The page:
Members of the stock-car racing community converge this week at one of sprint-car racing’s crown jewels — the Chili Bowl Nationals in Tulsa, Oklahoma.
Nearly 64 years ago, NASCAR brought its top series to Oklahoma for a two-night road trip. The pair of races were so luckless that Hall of Famer Lee Petty flagged the second one to a stop himself. The sanctioning body never came back.
Those two star-crossed events from the 1956 season remain the premier series’ lone visit to the Sooner State, a relic from a long-ago time when stock-car racing was just starting to venture west of the Mississippi.
NASCAR had tried its hand in Oklahoma earlier that year with the former Convertible Division, which ran from 1956-59. Frank Mundy won the first stop on June 2, 1956 at the Tulsa Fairgrounds, which sits adjacent to the Tulsa Expo Center that hosts the Chili Bowl Nationals today. Six days after the ragtop series’ debut in the state, Allen Adkins prevailed at Taft Stadium’s quarter-mile layout in Oklahoma City.
Both convertible events were moderate successes, with 20-car fields for the fledgling series. The Grand National tour (now called the NASCAR Cup Series) was due to arrive two months later with a pair of 200-lap, 100-mile races scheduled in the same cities.
Ray Lavely, who promoted racing at the Taft track, did the same for the Friday, Aug. 3 Grand National event at the Oklahoma State Fairgrounds half-mile in Oklahoma City. Jack Zink, best known as an owner of winning cars in the Indianapolis 500, promoted the Tulsa Fairgrounds race set for the next day. Zink also entered both races.
Promotions and previews forecast entry lists teeming with nearly 30 cars for both events, which each ended up drawing healthy crowds near 6,000 spectators. But travel for the competitors to the Great Plains proved difficult. The Oklahoma City opener, however, started just 12 entries with seven cars running at the finish. Jim Paschal scored his only win of the season in the Friday night event, taking the lead for keeps when Petty’s rear differential failed just seven laps from the finish.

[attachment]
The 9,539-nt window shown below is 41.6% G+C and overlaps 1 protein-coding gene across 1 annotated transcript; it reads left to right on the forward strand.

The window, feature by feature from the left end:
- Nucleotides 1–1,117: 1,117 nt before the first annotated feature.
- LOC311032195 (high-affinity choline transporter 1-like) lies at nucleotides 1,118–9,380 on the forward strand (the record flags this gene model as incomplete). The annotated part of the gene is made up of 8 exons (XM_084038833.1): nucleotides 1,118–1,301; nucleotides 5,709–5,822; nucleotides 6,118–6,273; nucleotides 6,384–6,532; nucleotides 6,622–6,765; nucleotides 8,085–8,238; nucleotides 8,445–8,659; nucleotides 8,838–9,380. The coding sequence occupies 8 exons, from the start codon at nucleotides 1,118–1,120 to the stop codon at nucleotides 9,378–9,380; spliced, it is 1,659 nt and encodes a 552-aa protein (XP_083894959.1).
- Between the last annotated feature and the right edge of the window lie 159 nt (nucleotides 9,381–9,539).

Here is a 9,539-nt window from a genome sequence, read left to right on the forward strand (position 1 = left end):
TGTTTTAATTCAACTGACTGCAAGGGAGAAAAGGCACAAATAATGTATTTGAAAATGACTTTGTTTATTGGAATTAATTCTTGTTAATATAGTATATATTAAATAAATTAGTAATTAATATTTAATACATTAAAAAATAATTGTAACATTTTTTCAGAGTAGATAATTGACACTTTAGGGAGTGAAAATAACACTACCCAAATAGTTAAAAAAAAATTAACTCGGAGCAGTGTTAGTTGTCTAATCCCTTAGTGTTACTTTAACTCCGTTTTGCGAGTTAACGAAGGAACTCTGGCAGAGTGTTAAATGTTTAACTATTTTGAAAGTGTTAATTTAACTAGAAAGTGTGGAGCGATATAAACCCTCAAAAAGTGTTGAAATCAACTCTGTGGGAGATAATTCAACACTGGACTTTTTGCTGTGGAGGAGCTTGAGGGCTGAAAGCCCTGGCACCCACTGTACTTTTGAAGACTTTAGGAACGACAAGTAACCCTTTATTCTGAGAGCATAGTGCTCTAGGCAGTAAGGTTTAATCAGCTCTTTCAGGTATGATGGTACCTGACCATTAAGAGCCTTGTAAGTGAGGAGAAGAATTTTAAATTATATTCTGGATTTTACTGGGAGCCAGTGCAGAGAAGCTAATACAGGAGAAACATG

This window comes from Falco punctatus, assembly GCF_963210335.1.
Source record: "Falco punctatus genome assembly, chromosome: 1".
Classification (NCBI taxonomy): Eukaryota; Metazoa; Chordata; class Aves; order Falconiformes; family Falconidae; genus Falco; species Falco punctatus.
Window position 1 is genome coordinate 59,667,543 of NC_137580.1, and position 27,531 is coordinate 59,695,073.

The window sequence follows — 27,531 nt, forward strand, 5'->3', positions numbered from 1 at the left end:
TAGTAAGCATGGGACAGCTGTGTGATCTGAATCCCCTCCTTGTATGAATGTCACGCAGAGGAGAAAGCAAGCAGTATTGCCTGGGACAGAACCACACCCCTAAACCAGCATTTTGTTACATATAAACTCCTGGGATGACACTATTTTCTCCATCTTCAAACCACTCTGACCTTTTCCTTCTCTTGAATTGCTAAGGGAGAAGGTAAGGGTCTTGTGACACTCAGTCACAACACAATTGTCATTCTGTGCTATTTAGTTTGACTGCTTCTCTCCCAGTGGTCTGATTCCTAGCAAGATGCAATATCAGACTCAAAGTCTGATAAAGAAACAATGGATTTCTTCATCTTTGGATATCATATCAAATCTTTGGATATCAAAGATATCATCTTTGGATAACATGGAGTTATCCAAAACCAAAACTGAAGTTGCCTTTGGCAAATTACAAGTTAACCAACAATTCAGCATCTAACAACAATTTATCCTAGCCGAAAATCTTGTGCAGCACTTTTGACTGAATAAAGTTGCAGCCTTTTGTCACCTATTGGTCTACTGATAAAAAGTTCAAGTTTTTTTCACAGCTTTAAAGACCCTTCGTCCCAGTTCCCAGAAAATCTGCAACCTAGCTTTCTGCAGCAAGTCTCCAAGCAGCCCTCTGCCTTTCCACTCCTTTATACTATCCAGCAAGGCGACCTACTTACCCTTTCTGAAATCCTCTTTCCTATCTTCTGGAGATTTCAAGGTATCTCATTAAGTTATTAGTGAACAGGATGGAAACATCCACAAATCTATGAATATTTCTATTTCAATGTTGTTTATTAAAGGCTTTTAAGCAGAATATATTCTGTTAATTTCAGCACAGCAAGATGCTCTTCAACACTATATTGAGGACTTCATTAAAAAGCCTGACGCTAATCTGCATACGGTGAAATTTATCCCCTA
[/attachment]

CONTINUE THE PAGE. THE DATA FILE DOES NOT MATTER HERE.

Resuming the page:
Petty played a prominent role in the outcome of the series’ visit to Tulsa the next day. Speedy Thompson started from the pole for the second straight race, but conditions deteriorated shortly after the start. An overly dusty track combined with dim lighting made for hazardous racing, and five of the 13 starters retired in the first 30 laps.
Moments later, according an Associated Press account of the race, Petty screeched to a halt near the start-finish line and quit on the spot. He exited his No. 42 Dodge and grabbed a flag to wave the other drivers off the track, ending the race with just 34 of a scheduled 200 laps complete. The event was suspended, never restarted and did not count toward the series’ statistics. Although record-keeping from the era is spotty, it’s believed to be the only instance of a race starting and ending before becoming official in series history.
MORE: 1956 Tulsa race report
According to the AP, the protest nearly touched off a riot by the spectators, who milled about until refunds were issued. Zink’s luck on the track that weekend was as unfortunate as his promotion’s fate. He finished last in Oklahoma City, retiring with overheating issues after 10 laps, then crashed out of the Tulsa race after just 17 laps to take 11th place in the 13-car field.
Some of NASCAR’s best hope to leave a more positive memory in Tulsa this week, grabbing only the checkered flag and not the red.